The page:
The man tasked with the operation of fire service equipment in the Hazelwood mine has testified the removal of water pipe work near and among in fire affected sections of the mine were allowed by a fire policy in place at the time.
GDF SUEZ carbon efficiency and improvement general manager Richard Polmear, a former head of fire services, told the Hazelwood Mine Fire Inquiry several kilometres of pipe work were removed from 1994 to 2007 period due to ageing and corrosion.
Mr Polmear said the pipelines’ removal did not breach Generation Victoria’s 1994 Fire Service Policy, as long as alternative firefighting measures were in place.
Counsel Assisting the Inquiry Melinda Richards asked whether the then-operator State Electricity Commission of Victoria was “setting its sights” on ensuring only the minimum fire protection requirements were met; Mr Polmear said that was his understanding.
“And then subsequent to that, post privatisation, there continued to be an approach of… compliance with the minimum requirements of the policy?” Ms Richards asked, to which Mr Polmear replied “yes”.
Mr Polmear said a range of tanker filling points were positioned around the Hazelwood perimeter as required by the 1994 regulations.
However, Mr Richards then pointed to testimonies provided earlier in the Inquiry detailing a major power outage within the mine on 9 February, which rendered the tanker filling points inoperable.
Later the Inquiry was shown a map detailing the extensive network of piping which was required to be installed throughout the course of the February firefight to get adequate water to the fire fronts.
The Inquiry heard 10 kilometres of firefighting pipe work and about 15km of drainage pipe were installed in the mine after fire took root.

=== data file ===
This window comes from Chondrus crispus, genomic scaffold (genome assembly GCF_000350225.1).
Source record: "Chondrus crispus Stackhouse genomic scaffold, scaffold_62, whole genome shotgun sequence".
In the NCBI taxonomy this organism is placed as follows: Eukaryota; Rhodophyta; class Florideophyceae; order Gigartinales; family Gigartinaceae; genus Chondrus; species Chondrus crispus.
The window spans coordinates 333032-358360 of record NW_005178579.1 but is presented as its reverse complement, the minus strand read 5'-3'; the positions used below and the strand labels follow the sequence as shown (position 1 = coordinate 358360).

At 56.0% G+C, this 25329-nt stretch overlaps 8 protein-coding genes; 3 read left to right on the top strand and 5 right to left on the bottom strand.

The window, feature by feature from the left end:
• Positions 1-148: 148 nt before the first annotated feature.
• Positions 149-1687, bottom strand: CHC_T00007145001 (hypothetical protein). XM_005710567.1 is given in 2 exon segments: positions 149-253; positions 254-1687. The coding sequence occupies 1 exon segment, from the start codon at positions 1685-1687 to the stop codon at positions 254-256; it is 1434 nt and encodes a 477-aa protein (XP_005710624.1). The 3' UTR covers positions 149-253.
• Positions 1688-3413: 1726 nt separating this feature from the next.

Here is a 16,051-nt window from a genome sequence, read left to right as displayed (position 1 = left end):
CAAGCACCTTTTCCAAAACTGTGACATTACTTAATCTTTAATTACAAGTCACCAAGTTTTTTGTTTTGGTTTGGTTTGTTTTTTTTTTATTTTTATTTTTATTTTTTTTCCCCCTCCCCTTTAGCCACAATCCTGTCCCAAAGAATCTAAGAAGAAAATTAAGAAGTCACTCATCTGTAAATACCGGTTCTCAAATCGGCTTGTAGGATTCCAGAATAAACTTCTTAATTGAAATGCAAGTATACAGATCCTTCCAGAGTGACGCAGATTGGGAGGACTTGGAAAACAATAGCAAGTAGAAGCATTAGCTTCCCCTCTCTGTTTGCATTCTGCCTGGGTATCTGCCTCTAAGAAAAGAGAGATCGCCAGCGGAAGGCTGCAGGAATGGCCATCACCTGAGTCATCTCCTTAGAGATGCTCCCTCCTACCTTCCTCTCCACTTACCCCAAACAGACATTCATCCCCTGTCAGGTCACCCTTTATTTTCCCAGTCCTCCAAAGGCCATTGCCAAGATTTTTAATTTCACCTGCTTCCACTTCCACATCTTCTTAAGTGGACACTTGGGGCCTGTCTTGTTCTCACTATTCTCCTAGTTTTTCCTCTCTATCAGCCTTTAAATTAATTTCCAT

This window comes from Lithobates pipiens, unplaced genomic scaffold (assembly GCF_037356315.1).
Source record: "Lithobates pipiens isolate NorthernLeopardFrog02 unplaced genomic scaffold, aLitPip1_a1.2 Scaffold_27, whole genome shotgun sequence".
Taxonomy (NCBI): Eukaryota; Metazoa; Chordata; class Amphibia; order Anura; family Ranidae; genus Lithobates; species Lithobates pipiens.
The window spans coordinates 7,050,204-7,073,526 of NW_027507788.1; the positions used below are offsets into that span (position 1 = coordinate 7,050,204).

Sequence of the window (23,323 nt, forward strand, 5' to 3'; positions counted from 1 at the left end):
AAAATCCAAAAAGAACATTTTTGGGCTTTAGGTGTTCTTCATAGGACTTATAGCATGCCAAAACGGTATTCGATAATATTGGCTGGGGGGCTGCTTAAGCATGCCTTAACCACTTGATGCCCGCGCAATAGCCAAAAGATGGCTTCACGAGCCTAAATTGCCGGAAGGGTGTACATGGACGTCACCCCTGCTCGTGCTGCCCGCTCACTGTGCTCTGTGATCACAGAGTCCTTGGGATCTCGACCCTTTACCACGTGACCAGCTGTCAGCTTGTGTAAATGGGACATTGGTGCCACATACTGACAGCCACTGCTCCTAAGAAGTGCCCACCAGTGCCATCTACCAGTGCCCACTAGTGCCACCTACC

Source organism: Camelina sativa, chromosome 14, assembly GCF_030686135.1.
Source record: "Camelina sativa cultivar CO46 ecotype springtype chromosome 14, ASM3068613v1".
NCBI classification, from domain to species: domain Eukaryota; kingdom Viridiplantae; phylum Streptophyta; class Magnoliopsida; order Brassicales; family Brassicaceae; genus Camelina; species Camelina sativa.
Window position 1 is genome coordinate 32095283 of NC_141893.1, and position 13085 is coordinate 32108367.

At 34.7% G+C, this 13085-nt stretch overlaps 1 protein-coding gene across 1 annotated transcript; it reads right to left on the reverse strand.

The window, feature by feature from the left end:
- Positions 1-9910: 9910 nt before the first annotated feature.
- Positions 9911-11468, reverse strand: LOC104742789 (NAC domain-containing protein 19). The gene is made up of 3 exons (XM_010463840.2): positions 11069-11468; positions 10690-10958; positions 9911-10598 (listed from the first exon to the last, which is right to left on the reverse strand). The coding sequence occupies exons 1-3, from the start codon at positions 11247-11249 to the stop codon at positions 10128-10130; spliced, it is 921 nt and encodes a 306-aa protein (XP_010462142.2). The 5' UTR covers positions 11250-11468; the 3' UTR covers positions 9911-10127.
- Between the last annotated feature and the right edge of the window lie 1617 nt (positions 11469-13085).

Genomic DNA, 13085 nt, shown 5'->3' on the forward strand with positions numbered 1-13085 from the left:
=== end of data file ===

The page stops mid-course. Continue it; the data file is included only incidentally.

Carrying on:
On Thursday GDF SUEZ technical services manager James Faithfull told the inquiry any un-rehabilitated coal batters should have adequate fire water services.
Under questioning by Environment Victoria lawyer Lisa Nichols, Mr Faithfull was asked to confirm if, “the principal ways of guarding against fire risk in a mine are either rehabilitation, which provides insulation, or providing an adequate fire service?”
“Providing (there’s) an adequate fire service, that’s right,” Mr Faithfull replied.
When asked if he considered the fire protection benefits of rehabilitation during planning Mr Faithfull said it was not the “driver behind rehabilitation”.
“I consider that the areas that aren’t covered by rehabilitation are covered by the fire service network,” Mr Faithfull said.
“Why didn’t you think about whether or not the fire service would be sufficient to protect against the risk of fire in un-remediated worked out batters in the mine?” Ms Nichols asked.
“I presume that we have an adequate fire service system. It’s not my area of speciality,” he said.